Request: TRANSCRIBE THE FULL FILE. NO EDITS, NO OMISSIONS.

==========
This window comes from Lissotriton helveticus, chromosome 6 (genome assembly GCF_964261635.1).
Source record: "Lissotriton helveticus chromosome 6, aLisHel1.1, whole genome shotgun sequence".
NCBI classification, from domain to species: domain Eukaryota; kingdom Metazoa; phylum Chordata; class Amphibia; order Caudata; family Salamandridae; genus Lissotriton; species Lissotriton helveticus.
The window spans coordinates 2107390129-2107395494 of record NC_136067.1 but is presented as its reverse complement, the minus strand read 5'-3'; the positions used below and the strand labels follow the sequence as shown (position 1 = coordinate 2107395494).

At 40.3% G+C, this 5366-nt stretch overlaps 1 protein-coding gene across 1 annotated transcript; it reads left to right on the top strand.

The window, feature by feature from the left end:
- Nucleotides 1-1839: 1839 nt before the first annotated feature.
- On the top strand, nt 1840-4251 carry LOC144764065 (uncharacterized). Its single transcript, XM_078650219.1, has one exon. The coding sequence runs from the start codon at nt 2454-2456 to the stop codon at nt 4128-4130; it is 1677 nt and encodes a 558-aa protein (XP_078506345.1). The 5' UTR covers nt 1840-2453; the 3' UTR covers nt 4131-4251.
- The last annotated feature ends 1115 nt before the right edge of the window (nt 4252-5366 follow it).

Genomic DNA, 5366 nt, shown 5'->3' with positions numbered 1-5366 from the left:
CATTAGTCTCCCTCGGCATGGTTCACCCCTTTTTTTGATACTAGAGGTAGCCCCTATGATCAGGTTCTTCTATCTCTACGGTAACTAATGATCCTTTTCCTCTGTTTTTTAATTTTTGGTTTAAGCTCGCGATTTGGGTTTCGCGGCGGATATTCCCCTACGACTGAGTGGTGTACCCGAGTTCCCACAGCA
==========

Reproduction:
This window comes from Lissotriton helveticus, chromosome 6 (genome assembly GCF_964261635.1).
Source record: "Lissotriton helveticus chromosome 6, aLisHel1.1, whole genome shotgun sequence".
NCBI classification, from domain to species: domain Eukaryota; kingdom Metazoa; phylum Chordata; class Amphibia; order Caudata; family Salamandridae; genus Lissotriton; species Lissotriton helveticus.
The window spans coordinates 2107390129-2107395494 of record NC_136067.1 but is presented as its reverse complement, the minus strand read 5'-3'; the positions used below and the strand labels follow the sequence as shown (position 1 = coordinate 2107395494).

At 40.3% G+C, this 5366-nt stretch overlaps 1 protein-coding gene across 1 annotated transcript; it reads left to right on the top strand.

The window, feature by feature from the left end:
- Nucleotides 1-1839: 1839 nt before the first annotated feature.
- On the top strand, nt 1840-4251 carry LOC144764065 (uncharacterized). Its single transcript, XM_078650219.1, has one exon. The coding sequence runs from the start codon at nt 2454-2456 to the stop codon at nt 4128-4130; it is 1677 nt and encodes a 558-aa protein (XP_078506345.1). The 5' UTR covers nt 1840-2453; the 3' UTR covers nt 4131-4251.
- The last annotated feature ends 1115 nt before the right edge of the window (nt 4252-5366 follow it).

Genomic DNA, 5366 nt, shown 5'->3' with positions numbered 1-5366 from the left:
CATTAGTCTCCCTCGGCATGGTTCACCCCTTTTTTTGATACTAGAGGTAGCCCCTATGATCAGGTTCTTCTATCTCTACGGTAACTAATGATCCTTTTCCTCTGTTTTTTAATTTTTGGTTTAAGCTCGCGATTTGGGTTTCGCGGCGGATATTCCCCTACGACTGAGTGGTGTACCCGAGTTCCCACAGCA